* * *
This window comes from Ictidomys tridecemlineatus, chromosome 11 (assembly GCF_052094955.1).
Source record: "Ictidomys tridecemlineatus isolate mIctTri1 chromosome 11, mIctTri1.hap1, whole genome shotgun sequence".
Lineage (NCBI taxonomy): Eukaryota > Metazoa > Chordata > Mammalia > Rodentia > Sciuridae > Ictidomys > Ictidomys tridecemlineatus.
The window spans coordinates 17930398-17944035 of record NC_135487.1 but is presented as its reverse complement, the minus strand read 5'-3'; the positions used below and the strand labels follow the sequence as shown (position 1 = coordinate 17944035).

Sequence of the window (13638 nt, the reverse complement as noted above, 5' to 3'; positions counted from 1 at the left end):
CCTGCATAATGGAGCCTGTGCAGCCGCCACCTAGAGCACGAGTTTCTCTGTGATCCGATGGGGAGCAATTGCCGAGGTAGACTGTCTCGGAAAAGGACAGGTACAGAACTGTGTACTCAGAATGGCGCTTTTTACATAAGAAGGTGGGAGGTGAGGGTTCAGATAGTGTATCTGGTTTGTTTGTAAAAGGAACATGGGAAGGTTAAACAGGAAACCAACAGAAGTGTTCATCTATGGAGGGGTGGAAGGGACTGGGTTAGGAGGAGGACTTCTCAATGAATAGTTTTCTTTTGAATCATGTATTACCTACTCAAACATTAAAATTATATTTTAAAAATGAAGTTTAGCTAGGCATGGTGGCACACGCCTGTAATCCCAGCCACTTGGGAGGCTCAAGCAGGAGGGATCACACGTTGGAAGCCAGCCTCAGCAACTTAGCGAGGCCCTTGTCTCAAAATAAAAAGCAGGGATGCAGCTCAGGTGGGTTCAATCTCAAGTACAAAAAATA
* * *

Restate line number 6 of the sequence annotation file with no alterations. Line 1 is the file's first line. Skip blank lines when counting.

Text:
CCTGCATAATGGAGCCTGTGCAGCCGCCACCTAGAGCACGAGTTTCTCTGTGATCCGATGGGGAGCAATTGCCGAGGTAGACTGTCTCGGAAAAGGACAGGTACAGAACTGTGTACTCAGAATGGCGCTTTTTACATAAGAAGGTGGGAGGTGAGGGTTCAGATAGTGTATCTGGTTTGTTTGTAAAAGGAACATGGGAAGGTTAAACAGGAAACCAACAGAAGTGTTCATCTATGGAGGGGTGGAAGGGACTGGGTTAGGAGGAGGACTTCTCAATGAATAGTTTTCTTTTGAATCATGTATTACCTACTCAAACATTAAAATTATATTTTAAAAATGAAGTTTAGCTAGGCATGGTGGCACACGCCTGTAATCCCAGCCACTTGGGAGGCTCAAGCAGGAGGGATCACACGTTGGAAGCCAGCCTCAGCAACTTAGCGAGGCCCTTGTCTCAAAATAAAAAGCAGGGATGCAGCTCAGGTGGGTTCAATCTCAAGTACAAAAAATA